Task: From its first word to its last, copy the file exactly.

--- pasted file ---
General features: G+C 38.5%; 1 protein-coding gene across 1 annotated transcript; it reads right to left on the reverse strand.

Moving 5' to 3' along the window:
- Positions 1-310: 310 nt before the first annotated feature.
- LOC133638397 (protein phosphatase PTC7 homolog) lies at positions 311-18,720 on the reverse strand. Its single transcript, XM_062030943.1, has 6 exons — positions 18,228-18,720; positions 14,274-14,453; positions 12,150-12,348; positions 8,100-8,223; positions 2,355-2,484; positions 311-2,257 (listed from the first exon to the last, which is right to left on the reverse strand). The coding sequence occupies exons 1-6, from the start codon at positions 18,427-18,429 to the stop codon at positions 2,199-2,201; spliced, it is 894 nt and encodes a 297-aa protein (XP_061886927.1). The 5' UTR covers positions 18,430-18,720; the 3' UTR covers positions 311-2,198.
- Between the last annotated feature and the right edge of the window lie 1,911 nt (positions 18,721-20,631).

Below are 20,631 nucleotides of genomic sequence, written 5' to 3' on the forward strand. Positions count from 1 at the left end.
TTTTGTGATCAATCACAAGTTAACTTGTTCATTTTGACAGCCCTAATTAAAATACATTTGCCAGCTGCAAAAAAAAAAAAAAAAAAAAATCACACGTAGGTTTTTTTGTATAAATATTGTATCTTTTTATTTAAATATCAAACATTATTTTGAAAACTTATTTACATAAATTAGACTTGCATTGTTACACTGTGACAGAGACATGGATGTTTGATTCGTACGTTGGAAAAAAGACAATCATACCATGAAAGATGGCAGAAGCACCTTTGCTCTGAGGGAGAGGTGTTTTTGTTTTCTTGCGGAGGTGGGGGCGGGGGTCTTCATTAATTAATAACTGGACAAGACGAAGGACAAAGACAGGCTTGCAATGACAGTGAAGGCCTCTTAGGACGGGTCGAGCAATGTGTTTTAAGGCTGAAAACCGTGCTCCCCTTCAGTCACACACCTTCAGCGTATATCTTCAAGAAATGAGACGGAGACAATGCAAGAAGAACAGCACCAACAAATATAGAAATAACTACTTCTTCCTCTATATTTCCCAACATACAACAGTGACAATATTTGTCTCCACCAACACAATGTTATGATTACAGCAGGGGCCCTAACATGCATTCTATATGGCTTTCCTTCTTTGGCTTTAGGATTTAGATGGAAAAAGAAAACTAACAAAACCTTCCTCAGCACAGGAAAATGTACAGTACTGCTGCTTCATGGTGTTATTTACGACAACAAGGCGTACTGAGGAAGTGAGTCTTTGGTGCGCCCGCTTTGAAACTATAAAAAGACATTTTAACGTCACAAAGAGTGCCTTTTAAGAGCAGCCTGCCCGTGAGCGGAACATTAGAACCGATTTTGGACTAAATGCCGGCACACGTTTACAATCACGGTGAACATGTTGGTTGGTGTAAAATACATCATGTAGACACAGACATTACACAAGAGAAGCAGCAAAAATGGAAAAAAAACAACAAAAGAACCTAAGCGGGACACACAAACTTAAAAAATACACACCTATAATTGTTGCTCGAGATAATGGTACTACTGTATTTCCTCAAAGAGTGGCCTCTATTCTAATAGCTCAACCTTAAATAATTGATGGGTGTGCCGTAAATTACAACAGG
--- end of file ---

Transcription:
General features: G+C 38.5%; 1 protein-coding gene across 1 annotated transcript; it reads right to left on the reverse strand.

Moving 5' to 3' along the window:
- Positions 1-310: 310 nt before the first annotated feature.
- LOC133638397 (protein phosphatase PTC7 homolog) lies at positions 311-18,720 on the reverse strand. Its single transcript, XM_062030943.1, has 6 exons — positions 18,228-18,720; positions 14,274-14,453; positions 12,150-12,348; positions 8,100-8,223; positions 2,355-2,484; positions 311-2,257 (listed from the first exon to the last, which is right to left on the reverse strand). The coding sequence occupies exons 1-6, from the start codon at positions 18,427-18,429 to the stop codon at positions 2,199-2,201; spliced, it is 894 nt and encodes a 297-aa protein (XP_061886927.1). The 5' UTR covers positions 18,430-18,720; the 3' UTR covers positions 311-2,198.
- Between the last annotated feature and the right edge of the window lie 1,911 nt (positions 18,721-20,631).

Below are 20,631 nucleotides of genomic sequence, written 5' to 3' on the forward strand. Positions count from 1 at the left end.
TTTTGTGATCAATCACAAGTTAACTTGTTCATTTTGACAGCCCTAATTAAAATACATTTGCCAGCTGCAAAAAAAAAAAAAAAAAAAAATCACACGTAGGTTTTTTTGTATAAATATTGTATCTTTTTATTTAAATATCAAACATTATTTTGAAAACTTATTTACATAAATTAGACTTGCATTGTTACACTGTGACAGAGACATGGATGTTTGATTCGTACGTTGGAAAAAAGACAATCATACCATGAAAGATGGCAGAAGCACCTTTGCTCTGAGGGAGAGGTGTTTTTGTTTTCTTGCGGAGGTGGGGGCGGGGGTCTTCATTAATTAATAACTGGACAAGACGAAGGACAAAGACAGGCTTGCAATGACAGTGAAGGCCTCTTAGGACGGGTCGAGCAATGTGTTTTAAGGCTGAAAACCGTGCTCCCCTTCAGTCACACACCTTCAGCGTATATCTTCAAGAAATGAGACGGAGACAATGCAAGAAGAACAGCACCAACAAATATAGAAATAACTACTTCTTCCTCTATATTTCCCAACATACAACAGTGACAATATTTGTCTCCACCAACACAATGTTATGATTACAGCAGGGGCCCTAACATGCATTCTATATGGCTTTCCTTCTTTGGCTTTAGGATTTAGATGGAAAAAGAAAACTAACAAAACCTTCCTCAGCACAGGAAAATGTACAGTACTGCTGCTTCATGGTGTTATTTACGACAACAAGGCGTACTGAGGAAGTGAGTCTTTGGTGCGCCCGCTTTGAAACTATAAAAAGACATTTTAACGTCACAAAGAGTGCCTTTTAAGAGCAGCCTGCCCGTGAGCGGAACATTAGAACCGATTTTGGACTAAATGCCGGCACACGTTTACAATCACGGTGAACATGTTGGTTGGTGTAAAATACATCATGTAGACACAGACATTACACAAGAGAAGCAGCAAAAATGGAAAAAAAACAACAAAAGAACCTAAGCGGGACACACAAACTTAAAAAATACACACCTATAATTGTTGCTCGAGATAATGGTACTACTGTATTTCCTCAAAGAGTGGCCTCTATTCTAATAGCTCAACCTTAAATAATTGATGGGTGTGCCGTAAATTACAACAGG